Since the end of the Spanish Civil War, the debates as to whether the Catalan and Valencian languages are autonomous or simply variants of a single language have become increasingly bitter. Despite the general classification of Valencian as a dialect of Catalan, Valencians continue to promote what they consider a distinct Valencian language.
Political Issues Surrounding the Valencian Language
The classification and status of the Valencian language proved problematic throughout Spain’s transition to democracy in the second half of the 20th century. Due to the tendency to classify Valencian as a dialect of the Catalan language, Valencian nationalists and radical politicians have often accused Catalans of attempting to suppress any unique Valencian identity by denying the existence of an autonomous Valencian language.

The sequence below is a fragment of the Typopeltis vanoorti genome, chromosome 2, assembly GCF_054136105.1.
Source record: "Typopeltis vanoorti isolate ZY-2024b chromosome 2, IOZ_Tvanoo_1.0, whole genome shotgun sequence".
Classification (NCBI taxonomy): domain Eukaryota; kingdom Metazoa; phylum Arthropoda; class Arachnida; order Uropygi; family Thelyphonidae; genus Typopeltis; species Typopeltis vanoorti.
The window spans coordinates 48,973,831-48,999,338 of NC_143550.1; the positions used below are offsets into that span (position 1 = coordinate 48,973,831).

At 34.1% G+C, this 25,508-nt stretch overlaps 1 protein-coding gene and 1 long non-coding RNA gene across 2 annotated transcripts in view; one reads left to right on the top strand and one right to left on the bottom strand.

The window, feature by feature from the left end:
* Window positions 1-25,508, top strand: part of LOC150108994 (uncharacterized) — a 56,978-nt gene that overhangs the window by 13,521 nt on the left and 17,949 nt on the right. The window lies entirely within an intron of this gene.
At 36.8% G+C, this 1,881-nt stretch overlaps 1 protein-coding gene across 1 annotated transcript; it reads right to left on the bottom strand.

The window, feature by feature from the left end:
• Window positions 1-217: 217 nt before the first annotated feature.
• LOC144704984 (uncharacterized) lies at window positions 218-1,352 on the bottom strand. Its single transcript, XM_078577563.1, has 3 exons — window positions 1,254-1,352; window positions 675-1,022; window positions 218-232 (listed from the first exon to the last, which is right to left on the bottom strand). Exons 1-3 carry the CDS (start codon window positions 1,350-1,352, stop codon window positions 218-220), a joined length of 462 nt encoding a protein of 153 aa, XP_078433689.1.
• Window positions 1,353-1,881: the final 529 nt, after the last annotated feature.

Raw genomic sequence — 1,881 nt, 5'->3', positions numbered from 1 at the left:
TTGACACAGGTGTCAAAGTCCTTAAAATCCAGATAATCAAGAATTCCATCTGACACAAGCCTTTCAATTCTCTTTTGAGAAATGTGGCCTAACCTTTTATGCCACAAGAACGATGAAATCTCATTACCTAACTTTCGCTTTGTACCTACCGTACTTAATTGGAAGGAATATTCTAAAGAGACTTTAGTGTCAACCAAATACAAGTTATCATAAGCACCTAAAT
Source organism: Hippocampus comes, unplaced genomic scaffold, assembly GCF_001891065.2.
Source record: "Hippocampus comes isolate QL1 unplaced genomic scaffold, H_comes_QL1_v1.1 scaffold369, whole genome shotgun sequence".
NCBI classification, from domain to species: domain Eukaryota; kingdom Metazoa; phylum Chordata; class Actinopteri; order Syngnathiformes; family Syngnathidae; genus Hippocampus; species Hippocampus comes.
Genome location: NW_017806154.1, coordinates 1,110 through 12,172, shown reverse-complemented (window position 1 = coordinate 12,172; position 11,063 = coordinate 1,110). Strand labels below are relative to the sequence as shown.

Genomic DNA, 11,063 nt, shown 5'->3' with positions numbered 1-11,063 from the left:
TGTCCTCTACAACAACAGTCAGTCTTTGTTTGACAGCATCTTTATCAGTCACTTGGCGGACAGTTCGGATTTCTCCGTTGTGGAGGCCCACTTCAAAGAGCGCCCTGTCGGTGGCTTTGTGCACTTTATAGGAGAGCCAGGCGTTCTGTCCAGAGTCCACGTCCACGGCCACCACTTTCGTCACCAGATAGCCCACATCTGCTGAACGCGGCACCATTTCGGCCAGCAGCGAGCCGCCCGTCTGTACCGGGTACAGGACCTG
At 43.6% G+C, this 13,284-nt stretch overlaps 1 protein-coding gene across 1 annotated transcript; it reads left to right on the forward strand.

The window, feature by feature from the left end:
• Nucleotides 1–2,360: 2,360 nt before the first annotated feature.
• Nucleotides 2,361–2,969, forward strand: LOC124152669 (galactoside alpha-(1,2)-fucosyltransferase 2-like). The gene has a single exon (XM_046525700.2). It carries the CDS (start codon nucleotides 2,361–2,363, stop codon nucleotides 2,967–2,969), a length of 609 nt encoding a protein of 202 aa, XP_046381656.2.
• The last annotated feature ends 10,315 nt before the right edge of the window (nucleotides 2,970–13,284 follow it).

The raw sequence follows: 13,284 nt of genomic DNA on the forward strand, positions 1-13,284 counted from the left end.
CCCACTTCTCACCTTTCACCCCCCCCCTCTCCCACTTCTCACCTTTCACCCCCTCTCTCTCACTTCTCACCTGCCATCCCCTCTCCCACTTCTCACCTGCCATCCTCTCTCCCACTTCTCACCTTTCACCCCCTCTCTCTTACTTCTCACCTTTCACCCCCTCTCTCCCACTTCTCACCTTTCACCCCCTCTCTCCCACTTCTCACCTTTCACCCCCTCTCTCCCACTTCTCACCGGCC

Issues regarding the terminology of a unique Valencian language appeared again in 2004 during the process of approving the European Constitution. Spain provided the European Union with translations of the text in the Basque, Galician, Catalan and Valencian languages – but the Catalan and Valencian texts were identical. Spain’s government defended the action as an obligatory act of respect for Valencia’s autonomous status and its choice of Valencian as its regional language.
Valencian Quick Facts
Alternate Names & Spellings: CATALÀ, CATALÁN, BACAVÈS, CATALONIAN
Language Family: Indo-European, Italic, Romance, Italo-Western, Western, Gallo-Iberian, Ibero-Romance, East Iberian.
Spoken by Approximately 6,565,000 people
Spoken In: United States